Ethel Rosenberg : An American Tragedy will be published in UK and US in June 2021

Reviewing the reviews

Reviewing the reviews

One of the few enjoyable aspects of reading reviews of one’s own books (amid the violent heart lurchings which ensure that some authors determinedly never read their own reviews) is seeing what different aspects or anecdotes strike a chord with different reviewers.

One that several reviewers have noted with Les Parisiennes, and which is key to my book, is what women do in extremis to survive and what survival means to different people. I have written a piece for this month’s PORTER magazine about how some women in Paris under German Occupation believed that remaining stylish was key to their self-respect and even a form of resistance as it proved their determination not to give in.

Lucy Yeomans, in the editor’s letter, commented “at times of uncertainty fashion has historically responded with both flair and flamboyance …a subject touched upon in Les Parisiennes…”

In terms of world politics, it is hard to imagine a less certain time. Will Britain (or world fashion) manage to respond to this time with either flair or flamboyance? It would be good to think so!

Watch this space!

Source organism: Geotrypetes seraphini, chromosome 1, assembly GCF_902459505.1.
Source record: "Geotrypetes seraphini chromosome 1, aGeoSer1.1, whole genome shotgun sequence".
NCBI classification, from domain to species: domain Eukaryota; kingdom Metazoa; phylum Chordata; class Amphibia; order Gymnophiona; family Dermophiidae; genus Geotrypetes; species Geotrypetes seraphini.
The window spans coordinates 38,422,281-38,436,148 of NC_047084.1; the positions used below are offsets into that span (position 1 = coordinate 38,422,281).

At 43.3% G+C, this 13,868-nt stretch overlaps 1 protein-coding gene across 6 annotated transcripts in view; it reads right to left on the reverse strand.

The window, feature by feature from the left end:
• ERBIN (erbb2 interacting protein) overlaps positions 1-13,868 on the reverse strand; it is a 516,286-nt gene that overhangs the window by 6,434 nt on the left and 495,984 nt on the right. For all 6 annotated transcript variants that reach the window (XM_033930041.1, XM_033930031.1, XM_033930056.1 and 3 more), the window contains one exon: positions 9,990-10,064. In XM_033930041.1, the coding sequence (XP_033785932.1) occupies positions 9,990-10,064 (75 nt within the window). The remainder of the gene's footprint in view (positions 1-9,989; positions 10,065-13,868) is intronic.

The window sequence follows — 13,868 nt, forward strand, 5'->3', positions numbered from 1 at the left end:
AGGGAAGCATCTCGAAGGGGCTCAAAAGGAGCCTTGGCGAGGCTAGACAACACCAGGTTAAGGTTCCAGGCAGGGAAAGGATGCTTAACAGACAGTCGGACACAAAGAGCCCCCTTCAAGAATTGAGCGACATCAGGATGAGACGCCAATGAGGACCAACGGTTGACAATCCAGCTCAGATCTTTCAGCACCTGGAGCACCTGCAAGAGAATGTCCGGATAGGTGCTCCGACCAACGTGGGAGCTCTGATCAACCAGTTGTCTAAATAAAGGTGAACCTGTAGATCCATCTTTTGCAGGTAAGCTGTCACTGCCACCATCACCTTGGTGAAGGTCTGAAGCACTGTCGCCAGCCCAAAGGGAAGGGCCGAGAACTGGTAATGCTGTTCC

Read the review here

One book two covers

One cover, two books
In July, on Bastille Day, Weidenfeld & Nicolson will publish Les Parisiennes: How the Women of Paris Lived, Loved and Died in the 1940s. In October (in the book trade that’s considered simultaneous) St Martin’s Press in the US will publish Les Parisiennes: How the Women of Paris Lived, Loved and Died under Nazi Occupation.
Spot the differences!

This is not the first time that one of my books has been published simultaneously in the UK and US but I had assumed that since this book had been planned with and commissioned by both publishers together five years ago it would be the same product. Actually it is, exactly the same inside. But both publishers have chosen not only slightly different subtitles (one has the word Nazi while the other points to the fact that I have written about a whole decade) but very different jackets in which to clothe the words. Since I am constantly asked why, I shall try to explain!

The British cover tells a story. In the shadow of the Eiffel Tower (just to make sure you know where this is happening), a slightly wary, elegant Parisienne is chatting up a German officer who, even from the back, looks highly relaxed. His head is sympathetically angled to one side and he has one foot perched on a ledge. What he is saying to her we can only guess at but this cover is so wonderfully evocative that everyone who handles it will want to know what on earth is happening and (I hope) have to buy the book to find out.